Mental Health

Empowering stories

By Dane Waters

One of the many strengths of community media is being able to record local stories addressing local issues. A great example of this is in Geraldton, Western Australia, with a video project aimed at addressing the stigma of mental health and suicide.

We are helping the Geraldton Suicide Prevention Action Group to share their personal stories about mental health to raise awareness in the region, as well as promoting a big project they are working on (the videos below say it all). By utilising social capital in the community, the story is spreading with more and more people hearing about the project and the reason behind it. As the project continues those involved are gaining confidence in spreading their story, which is empowerment in action.

To follow this journey, check out the Geraldton Suicide Prevention Action Group Facebook page here.

Mental Health Week

This year Mental Health Week was from 8th-15th of October. During the week communities hold programs and events to raise awareness of mental health, with a focus on suicide prevention. Suicide is a leading cause of death for males and females aged between 15 to 44 in Australia (ABS, 2008). Almost eight Australians take their own lives every day (ABS, 2016). Aboriginal and Torres Strait Islander people are twice as likely to die by suicide (ABS, 2015).

Our HCR team, Dane Waters and Celeste Larkins, based in Geraldton, travel to communities in the Mid West, Murchison and Gascoyne and support the community to address local issues through community media. They know too well that mental health and suicide prevention is a main issue in all the communities they work, particularly for Aboriginal people.

Along with the continuing work HCR do to raise awareness of mental health and suicide prevention in rural and remote WA, in the lead up for Mental Health Week, Dane and Celeste assisted the local Geraldton suicide prevention working group to develop community service announcements (CSAs). These were broadcast through Radio MAMA and Meeka FM.

HCR also supported an event held in Geraldton, and were part of an outside broadcast put on by Radio MAMA. Community members and service providers participated in the broadcast. This ensured information not only reached Geraldton, but also Mullewa, Meekatharra and Carnarvon.

If you want more information on mental health visit: or see your local GP.

Dane in the middle recording the Drumbeat circle. Drumbeat is a program that can be used as part of therapy for someone with a mental health illness.

Dane in the middle recording the Drumbeat circle. Drumbeat is a program that can be used as part of therapy for someone with a mental health illness.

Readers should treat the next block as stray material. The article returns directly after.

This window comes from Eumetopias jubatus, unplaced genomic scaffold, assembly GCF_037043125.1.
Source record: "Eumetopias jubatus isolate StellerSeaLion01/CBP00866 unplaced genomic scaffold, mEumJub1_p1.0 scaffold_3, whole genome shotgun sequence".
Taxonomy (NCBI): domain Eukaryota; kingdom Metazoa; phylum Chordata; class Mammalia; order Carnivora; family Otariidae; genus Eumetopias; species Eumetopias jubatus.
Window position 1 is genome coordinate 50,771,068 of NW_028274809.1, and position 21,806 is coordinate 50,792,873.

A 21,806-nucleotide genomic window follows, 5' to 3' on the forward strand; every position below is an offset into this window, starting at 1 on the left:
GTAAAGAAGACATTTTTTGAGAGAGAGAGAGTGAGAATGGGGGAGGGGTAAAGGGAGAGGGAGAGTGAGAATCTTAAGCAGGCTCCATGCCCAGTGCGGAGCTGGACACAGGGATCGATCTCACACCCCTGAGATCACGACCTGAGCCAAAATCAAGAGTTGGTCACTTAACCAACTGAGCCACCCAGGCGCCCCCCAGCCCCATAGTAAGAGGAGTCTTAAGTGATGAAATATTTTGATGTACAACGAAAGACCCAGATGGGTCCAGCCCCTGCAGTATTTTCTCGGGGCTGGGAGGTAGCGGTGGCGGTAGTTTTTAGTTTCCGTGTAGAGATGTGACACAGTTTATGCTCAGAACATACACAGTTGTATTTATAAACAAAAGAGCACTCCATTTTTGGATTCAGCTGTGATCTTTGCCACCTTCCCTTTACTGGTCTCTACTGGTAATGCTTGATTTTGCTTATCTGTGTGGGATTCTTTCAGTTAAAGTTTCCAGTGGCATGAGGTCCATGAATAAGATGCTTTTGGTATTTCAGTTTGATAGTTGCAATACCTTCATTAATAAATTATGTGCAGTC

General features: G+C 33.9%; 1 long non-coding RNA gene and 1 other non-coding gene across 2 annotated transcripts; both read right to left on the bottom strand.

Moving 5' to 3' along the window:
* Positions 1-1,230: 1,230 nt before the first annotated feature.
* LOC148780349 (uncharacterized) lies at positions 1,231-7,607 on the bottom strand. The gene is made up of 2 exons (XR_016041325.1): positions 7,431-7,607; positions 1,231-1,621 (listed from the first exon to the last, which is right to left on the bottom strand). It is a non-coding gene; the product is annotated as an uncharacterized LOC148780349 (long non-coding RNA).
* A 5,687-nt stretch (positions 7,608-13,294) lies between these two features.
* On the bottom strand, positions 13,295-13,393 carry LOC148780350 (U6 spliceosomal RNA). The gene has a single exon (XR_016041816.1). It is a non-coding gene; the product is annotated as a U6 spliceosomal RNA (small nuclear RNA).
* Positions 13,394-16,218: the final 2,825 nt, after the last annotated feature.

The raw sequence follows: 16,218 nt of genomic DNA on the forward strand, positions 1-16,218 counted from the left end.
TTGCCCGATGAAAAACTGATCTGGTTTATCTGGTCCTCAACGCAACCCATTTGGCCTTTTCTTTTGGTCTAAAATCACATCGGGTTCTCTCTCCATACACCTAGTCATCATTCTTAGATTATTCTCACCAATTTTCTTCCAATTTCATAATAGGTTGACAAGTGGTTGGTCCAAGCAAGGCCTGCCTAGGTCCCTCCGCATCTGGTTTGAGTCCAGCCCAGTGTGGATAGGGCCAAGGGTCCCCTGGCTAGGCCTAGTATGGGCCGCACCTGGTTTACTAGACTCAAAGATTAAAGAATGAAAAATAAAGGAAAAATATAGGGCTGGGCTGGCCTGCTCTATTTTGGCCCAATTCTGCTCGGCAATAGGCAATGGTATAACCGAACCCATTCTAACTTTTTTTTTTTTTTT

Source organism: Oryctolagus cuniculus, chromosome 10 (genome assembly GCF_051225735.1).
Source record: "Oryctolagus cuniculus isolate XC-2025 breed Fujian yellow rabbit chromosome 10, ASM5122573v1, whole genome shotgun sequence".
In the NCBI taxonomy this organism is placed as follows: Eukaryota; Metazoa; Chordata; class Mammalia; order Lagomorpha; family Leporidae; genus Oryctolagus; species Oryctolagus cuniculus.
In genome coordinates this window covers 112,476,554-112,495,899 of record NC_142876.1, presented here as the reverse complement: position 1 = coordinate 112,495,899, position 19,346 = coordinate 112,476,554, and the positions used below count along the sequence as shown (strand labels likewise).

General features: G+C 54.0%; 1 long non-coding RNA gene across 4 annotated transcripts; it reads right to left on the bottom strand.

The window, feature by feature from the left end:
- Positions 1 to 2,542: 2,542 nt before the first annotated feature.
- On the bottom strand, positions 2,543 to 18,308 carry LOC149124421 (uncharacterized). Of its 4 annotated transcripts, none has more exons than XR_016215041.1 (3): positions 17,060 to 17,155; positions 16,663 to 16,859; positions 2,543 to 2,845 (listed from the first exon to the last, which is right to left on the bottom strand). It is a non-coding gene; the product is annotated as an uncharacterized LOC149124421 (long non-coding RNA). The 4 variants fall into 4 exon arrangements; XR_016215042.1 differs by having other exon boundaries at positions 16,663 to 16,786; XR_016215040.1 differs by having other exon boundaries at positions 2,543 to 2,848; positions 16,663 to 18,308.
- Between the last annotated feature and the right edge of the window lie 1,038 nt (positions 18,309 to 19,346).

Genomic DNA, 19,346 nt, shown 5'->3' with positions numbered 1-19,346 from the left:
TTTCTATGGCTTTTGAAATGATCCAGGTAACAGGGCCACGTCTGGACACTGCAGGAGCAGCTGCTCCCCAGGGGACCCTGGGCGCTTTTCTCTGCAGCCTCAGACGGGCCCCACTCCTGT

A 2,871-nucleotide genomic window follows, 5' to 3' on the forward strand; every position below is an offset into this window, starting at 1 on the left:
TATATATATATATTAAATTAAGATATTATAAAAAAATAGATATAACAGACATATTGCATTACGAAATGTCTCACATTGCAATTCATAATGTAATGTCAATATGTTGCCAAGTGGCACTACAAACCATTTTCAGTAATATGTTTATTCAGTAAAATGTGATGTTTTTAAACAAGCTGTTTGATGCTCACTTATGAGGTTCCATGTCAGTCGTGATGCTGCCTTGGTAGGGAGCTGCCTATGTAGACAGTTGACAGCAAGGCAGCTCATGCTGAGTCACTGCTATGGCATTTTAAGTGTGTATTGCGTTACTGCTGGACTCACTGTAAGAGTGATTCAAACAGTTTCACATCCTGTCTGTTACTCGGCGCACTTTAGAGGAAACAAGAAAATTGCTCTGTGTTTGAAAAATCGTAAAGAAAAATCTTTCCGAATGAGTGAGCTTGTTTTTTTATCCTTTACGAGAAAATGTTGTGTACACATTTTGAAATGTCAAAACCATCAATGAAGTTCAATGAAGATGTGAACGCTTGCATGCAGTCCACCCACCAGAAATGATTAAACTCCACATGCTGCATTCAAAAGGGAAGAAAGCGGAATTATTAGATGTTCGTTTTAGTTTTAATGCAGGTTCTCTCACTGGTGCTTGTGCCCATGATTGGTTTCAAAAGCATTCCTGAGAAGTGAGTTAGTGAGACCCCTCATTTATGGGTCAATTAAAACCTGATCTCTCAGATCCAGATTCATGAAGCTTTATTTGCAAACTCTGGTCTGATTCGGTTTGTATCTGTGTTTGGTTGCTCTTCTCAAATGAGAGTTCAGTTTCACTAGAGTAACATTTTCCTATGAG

Bipolar: A lived experience from diagnosis to recovery

By Celeste Larkins 

Depression is the leading cause of disability worldwide. It is estimated that 45% of Australians will experience a mental health condition in their lifetime.  In any one year, around one million Australian adults have depression, and over two million have anxiety.

The odds are high that during our lifetime we will be affected by mental illness, either through friends and family, or by experiencing it ourselves.

Research shows that there are similar rates of mental health issues in rural and remote areas of Australia, when compared with metropolitan areas.  However, the availability of mental health services in rural/remote areas and the ability for people living in those areas to access these services differs significantly from metropolitan areas.

HCR and partner Radio MAMA in Geraldton, Western Australia, have been working on a grass-roots project with the Mid West community to reduce stigma and break down barriers to seeking professional mental help.  HCR has been recording the stories of community members who have a lived experience of managing and recovering from mental illness.  These stories are broadcast on Radio MAMA, throughout the Mid West, aimed at connecting with listeners and giving them a greater understanding of the complexities of mental illness.

Listen to this inspiring interview with Cathy, who shares her story of living with bipolar and her journey to recovery.  It is by sharing these candid stories and encouraging an honest dialogue about mental health that community radio can give hope to those touched by mental illness.

If you think that you or any of your friends/family are experiencing symptoms of mental illness, please seek professional medical advice from your doctor.  For more information on mental health, call Beyond Blue on 1300 22 4636 or visit their website:


1.Beyond Blue (2015).  The facts: Depression and Anxiety are Common Conditions.  Retrieved from,

2.The Royal Australian and New Zealand College of Psychiatrists (2013). Mental Health in Rural Areas.  Retrieved from,